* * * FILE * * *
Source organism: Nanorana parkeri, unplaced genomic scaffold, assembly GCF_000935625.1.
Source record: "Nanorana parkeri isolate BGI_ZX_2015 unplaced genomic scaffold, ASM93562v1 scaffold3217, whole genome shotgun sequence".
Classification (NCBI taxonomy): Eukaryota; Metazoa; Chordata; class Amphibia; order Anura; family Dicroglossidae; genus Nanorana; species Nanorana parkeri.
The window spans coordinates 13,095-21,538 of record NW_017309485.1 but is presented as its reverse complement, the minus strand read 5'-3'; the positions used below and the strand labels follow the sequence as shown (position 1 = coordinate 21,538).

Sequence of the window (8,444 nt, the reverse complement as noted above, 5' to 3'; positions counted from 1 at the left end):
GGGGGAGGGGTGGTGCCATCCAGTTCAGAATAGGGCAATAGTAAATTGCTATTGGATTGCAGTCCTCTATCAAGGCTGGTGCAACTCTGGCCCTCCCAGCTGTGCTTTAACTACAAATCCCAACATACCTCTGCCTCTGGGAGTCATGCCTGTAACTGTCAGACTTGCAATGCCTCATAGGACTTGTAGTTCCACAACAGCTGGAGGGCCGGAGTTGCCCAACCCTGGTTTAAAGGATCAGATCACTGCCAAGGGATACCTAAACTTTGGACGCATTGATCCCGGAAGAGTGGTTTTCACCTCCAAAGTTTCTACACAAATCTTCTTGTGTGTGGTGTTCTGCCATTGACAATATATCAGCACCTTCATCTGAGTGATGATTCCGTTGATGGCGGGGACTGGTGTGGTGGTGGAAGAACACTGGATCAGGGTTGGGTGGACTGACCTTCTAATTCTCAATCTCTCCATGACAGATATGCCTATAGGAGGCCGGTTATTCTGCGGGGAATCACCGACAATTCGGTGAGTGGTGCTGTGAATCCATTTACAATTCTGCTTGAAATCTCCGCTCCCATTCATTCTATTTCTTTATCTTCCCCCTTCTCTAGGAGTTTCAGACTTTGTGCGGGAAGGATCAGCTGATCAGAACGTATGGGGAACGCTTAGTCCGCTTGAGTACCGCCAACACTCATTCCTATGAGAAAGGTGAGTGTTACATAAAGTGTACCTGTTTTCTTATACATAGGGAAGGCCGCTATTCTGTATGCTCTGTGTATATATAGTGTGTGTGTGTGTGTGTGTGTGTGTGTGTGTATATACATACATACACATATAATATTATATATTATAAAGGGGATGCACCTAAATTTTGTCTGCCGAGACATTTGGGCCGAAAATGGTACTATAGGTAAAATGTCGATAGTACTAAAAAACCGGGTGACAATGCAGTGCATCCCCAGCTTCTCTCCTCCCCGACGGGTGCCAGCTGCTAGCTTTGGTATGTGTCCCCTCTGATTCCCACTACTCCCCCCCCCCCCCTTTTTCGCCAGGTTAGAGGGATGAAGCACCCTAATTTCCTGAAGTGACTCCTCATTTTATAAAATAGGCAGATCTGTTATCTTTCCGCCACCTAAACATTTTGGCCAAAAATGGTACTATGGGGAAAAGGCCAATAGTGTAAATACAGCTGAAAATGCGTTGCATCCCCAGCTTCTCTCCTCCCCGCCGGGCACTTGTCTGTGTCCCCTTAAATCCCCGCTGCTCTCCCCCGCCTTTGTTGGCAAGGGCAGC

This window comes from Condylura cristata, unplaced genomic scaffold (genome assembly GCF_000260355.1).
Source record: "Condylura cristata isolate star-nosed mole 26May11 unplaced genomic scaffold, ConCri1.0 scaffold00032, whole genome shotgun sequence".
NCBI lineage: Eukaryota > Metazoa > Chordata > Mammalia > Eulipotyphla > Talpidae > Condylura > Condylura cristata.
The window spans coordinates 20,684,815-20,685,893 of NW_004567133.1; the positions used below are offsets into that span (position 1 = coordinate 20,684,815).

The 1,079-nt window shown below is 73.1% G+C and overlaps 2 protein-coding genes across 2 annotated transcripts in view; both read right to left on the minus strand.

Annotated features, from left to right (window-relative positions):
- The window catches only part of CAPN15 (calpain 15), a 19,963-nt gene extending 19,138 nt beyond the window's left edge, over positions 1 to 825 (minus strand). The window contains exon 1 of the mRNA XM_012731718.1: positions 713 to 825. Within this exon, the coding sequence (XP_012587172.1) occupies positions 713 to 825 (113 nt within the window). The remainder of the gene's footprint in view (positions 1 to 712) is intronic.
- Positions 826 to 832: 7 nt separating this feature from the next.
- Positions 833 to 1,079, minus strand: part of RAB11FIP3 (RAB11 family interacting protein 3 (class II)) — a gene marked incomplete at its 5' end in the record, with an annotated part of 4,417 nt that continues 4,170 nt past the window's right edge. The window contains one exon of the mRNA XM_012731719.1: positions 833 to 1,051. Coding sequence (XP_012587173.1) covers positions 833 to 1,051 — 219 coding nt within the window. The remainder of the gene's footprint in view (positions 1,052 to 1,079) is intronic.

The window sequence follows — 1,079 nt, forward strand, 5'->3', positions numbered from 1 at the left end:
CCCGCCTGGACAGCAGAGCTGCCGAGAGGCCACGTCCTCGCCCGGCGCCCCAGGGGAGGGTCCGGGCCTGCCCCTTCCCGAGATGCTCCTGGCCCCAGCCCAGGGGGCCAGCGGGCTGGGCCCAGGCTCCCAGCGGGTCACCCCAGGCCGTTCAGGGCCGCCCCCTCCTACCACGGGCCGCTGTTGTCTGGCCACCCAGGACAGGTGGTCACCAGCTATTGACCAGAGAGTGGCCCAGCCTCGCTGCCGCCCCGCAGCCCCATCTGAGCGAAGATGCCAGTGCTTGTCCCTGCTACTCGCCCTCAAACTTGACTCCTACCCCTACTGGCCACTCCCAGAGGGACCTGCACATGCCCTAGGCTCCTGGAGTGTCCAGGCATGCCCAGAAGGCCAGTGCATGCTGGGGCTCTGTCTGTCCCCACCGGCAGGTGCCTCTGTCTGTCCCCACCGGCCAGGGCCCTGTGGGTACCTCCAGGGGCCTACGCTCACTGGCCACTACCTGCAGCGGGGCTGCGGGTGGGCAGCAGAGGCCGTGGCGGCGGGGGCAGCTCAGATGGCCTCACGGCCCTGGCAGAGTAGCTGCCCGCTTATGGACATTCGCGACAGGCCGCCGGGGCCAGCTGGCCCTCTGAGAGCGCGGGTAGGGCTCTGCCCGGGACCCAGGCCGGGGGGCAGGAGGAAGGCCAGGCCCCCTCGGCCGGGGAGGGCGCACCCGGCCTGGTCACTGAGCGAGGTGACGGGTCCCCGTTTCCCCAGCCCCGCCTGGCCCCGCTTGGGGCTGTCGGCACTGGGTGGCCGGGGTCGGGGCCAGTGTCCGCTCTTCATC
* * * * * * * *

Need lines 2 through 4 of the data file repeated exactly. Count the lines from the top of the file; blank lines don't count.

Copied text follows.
Source record: "Nanorana parkeri isolate BGI_ZX_2015 unplaced genomic scaffold, ASM93562v1 scaffold3217, whole genome shotgun sequence".
Classification (NCBI taxonomy): Eukaryota; Metazoa; Chordata; class Amphibia; order Anura; family Dicroglossidae; genus Nanorana; species Nanorana parkeri.
The window spans coordinates 13,095-21,538 of record NW_017309485.1 but is presented as its reverse complement, the minus strand read 5'-3'; the positions used below and the strand labels follow the sequence as shown (position 1 = coordinate 21,538).